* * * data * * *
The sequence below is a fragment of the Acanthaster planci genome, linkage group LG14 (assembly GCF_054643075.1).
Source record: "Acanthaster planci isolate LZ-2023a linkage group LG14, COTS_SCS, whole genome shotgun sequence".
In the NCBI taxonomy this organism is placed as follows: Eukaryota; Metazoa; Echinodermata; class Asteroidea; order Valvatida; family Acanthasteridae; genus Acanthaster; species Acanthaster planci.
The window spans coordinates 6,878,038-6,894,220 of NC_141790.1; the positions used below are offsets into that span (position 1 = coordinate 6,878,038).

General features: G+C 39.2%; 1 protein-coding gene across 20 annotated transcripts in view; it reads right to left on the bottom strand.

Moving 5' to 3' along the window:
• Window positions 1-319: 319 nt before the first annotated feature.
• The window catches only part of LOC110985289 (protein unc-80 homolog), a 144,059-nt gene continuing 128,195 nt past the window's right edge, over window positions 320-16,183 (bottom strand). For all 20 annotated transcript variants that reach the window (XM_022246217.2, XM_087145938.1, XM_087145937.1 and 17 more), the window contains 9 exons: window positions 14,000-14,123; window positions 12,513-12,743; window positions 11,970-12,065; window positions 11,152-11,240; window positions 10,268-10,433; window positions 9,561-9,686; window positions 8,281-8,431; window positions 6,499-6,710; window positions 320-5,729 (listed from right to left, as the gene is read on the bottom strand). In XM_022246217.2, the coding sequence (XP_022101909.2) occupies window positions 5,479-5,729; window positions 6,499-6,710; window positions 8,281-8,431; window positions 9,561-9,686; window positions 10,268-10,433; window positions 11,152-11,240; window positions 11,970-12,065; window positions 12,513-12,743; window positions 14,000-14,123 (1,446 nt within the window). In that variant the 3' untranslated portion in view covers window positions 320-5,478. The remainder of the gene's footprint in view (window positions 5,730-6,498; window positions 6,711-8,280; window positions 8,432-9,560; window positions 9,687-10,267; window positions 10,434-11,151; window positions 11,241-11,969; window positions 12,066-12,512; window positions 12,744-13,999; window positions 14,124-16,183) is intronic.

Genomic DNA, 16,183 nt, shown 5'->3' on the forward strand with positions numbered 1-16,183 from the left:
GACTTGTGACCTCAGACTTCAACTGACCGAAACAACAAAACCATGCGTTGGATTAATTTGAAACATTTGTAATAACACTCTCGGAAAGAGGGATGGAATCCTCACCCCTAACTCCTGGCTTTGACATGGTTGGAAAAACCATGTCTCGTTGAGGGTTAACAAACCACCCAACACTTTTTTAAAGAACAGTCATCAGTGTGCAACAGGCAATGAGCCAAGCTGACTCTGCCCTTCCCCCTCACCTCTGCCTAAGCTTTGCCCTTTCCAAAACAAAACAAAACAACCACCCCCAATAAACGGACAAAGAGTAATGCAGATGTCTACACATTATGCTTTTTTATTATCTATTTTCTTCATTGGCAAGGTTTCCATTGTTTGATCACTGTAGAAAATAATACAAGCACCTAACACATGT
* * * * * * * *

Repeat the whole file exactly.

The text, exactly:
The sequence below is a fragment of the Acanthaster planci genome, linkage group LG14 (assembly GCF_054643075.1).
Source record: "Acanthaster planci isolate LZ-2023a linkage group LG14, COTS_SCS, whole genome shotgun sequence".
In the NCBI taxonomy this organism is placed as follows: Eukaryota; Metazoa; Echinodermata; class Asteroidea; order Valvatida; family Acanthasteridae; genus Acanthaster; species Acanthaster planci.
The window spans coordinates 6,878,038-6,894,220 of NC_141790.1; the positions used below are offsets into that span (position 1 = coordinate 6,878,038).

General features: G+C 39.2%; 1 protein-coding gene across 20 annotated transcripts in view; it reads right to left on the bottom strand.

Moving 5' to 3' along the window:
• Window positions 1-319: 319 nt before the first annotated feature.
• The window catches only part of LOC110985289 (protein unc-80 homolog), a 144,059-nt gene continuing 128,195 nt past the window's right edge, over window positions 320-16,183 (bottom strand). For all 20 annotated transcript variants that reach the window (XM_022246217.2, XM_087145938.1, XM_087145937.1 and 17 more), the window contains 9 exons: window positions 14,000-14,123; window positions 12,513-12,743; window positions 11,970-12,065; window positions 11,152-11,240; window positions 10,268-10,433; window positions 9,561-9,686; window positions 8,281-8,431; window positions 6,499-6,710; window positions 320-5,729 (listed from right to left, as the gene is read on the bottom strand). In XM_022246217.2, the coding sequence (XP_022101909.2) occupies window positions 5,479-5,729; window positions 6,499-6,710; window positions 8,281-8,431; window positions 9,561-9,686; window positions 10,268-10,433; window positions 11,152-11,240; window positions 11,970-12,065; window positions 12,513-12,743; window positions 14,000-14,123 (1,446 nt within the window). In that variant the 3' untranslated portion in view covers window positions 320-5,478. The remainder of the gene's footprint in view (window positions 5,730-6,498; window positions 6,711-8,280; window positions 8,432-9,560; window positions 9,687-10,267; window positions 10,434-11,151; window positions 11,241-11,969; window positions 12,066-12,512; window positions 12,744-13,999; window positions 14,124-16,183) is intronic.

Genomic DNA, 16,183 nt, shown 5'->3' on the forward strand with positions numbered 1-16,183 from the left:
GACTTGTGACCTCAGACTTCAACTGACCGAAACAACAAAACCATGCGTTGGATTAATTTGAAACATTTGTAATAACACTCTCGGAAAGAGGGATGGAATCCTCACCCCTAACTCCTGGCTTTGACATGGTTGGAAAAACCATGTCTCGTTGAGGGTTAACAAACCACCCAACACTTTTTTAAAGAACAGTCATCAGTGTGCAACAGGCAATGAGCCAAGCTGACTCTGCCCTTCCCCCTCACCTCTGCCTAAGCTTTGCCCTTTCCAAAACAAAACAAAACAACCACCCCCAATAAACGGACAAAGAGTAATGCAGATGTCTACACATTATGCTTTTTTATTATCTATTTTCTTCATTGGCAAGGTTTCCATTGTTTGATCACTGTAGAAAATAATACAAGCACCTAACACATGT